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The question is $y''=2y^3$. I know I can substitute $y'=p$. My question is if I can seperate x and y and integrate both sides twice?

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Not really. What you should better do is multiply the equation by$y'$, integrate by the chain rule and integrate again. –  Pedro Tamaroff Jul 17 '12 at 14:40

3 Answers 3

up vote 5 down vote accepted

$$\dfrac{d^2y}{dx^2}=\dfrac{d(\frac{dy}{dx})}{dx}$$

So you have

$$\frac{d(\frac{dy}{dx})}{dx}=2y^3\implies d(\frac{dy}{dx})=2y^3 dx$$

Separation of variables won't work directly here. However if you multiply each side by $\frac{dy}{dx}$:

$$\frac{dy}{dx}d(\frac{dy}{dx})=2y^3 dx\cdot(\frac{dy}{dx})=2y^3dy$$

and now you can integrate all you like. Keep in mind that looking at separation of variables as multiplying and/or cancelling is a bit 'handwavy', though it does work.

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Hint: As Peter noted that you can use the chain rule here. Put $y'=p$. Then you have $$y''=\frac{d\big(\frac{dy}{dx}\big)}{dx}=\frac{dp}{dx}=\frac{dp}{dy}\frac{dy}{dx}=p\frac{dp}{dy}$$ Now, you equation becomes $$p\frac{dp}{dy}=2y^3$$ which is separable equation.

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well done, Babak! $\ddot\smile$ –  amWhy Mar 11 '13 at 0:08

You seem to be wondering about some notation, namely $$\frac{d^2y}{dx^2}$$ versus $$\frac{dy^2}{dx^2}$$

The last expression doesn't make much sense, notationally, and I would expect it to be

$$\left(\frac{dy}{dx}\right)^2$$

The general notation for the $n$-th derivative $$\frac{d^n y}{dx^n }$$ is a suggestive notation because we can think about it as applying $\dfrac{d}{dx}$ $n$ times, so we might say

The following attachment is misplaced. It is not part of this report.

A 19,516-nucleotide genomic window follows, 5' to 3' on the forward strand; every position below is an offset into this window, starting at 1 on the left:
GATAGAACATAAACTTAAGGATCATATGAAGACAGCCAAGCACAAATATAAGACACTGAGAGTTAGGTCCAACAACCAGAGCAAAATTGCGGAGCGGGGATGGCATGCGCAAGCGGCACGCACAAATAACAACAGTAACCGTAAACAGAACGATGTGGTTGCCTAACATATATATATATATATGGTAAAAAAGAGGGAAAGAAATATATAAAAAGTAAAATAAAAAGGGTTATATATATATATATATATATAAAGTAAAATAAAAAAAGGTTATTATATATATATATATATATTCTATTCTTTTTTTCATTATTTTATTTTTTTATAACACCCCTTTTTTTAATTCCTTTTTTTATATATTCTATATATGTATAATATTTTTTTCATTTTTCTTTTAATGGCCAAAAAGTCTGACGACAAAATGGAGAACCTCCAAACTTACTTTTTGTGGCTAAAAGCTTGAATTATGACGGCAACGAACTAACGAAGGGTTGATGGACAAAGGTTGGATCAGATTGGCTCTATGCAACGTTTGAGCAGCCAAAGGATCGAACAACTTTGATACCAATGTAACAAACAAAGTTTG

$$y^{(n)}=\left(\frac{d}{dx}\right)^ny=\frac{d^n }{dx^n }y=\frac{d^n y}{dx^n }$$

I'm just abusing the notation trying to make you understand why we put the $^n$ before the $y$ and not after the $y$. So your equation can be written as

$$\frac{d^2y}{dx^2}=2y^3$$

Note that

$$\frac{dy^2}{dx^2}$$ is rather ambiguous, and might mean

$$\frac{d}{dx}(y^2)=2yy'$$

or

$$\left(\frac{dy}{dx}\right)^2=(y')^2$$

In any case you can solve you ODE by multypling by $y'$ to get

$$y''y'=2y^3y'$$

$$y'y''=2y^3y'$$

$$\frac 1 2[ (y')^2]'=\frac 1 2[ y^4]'$$

$$[ (y')^2]'=[ y^4]'$$

$$ (y')^2=y^4+C$$

$$y'=\sqrt{y^4+C}$$

$$\frac{y'}{\sqrt{y^4+C}}=1$$

We integrate with respect to $x$.

$$\int\frac{y'(x)}{\sqrt{y(x)^4+C}}dx=x+K$$

Let $y(x)=u$ and $y'(x)dx=du$, so you get

$$\int\frac{du}{\sqrt{u^4+C}}=x+K$$

This last integral has no nice closed form, so you might want to aim for an implicit solution.

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Looks good. Might want to remove one line towards the bottom that is the repeat of the one right above it - $y' = \sqrt{y^4+C}$. –  Joe Jul 17 '12 at 15:56
1  
@JoeL. Thanks, fixed. –  Pedro Tamaroff Jul 17 '12 at 16:00

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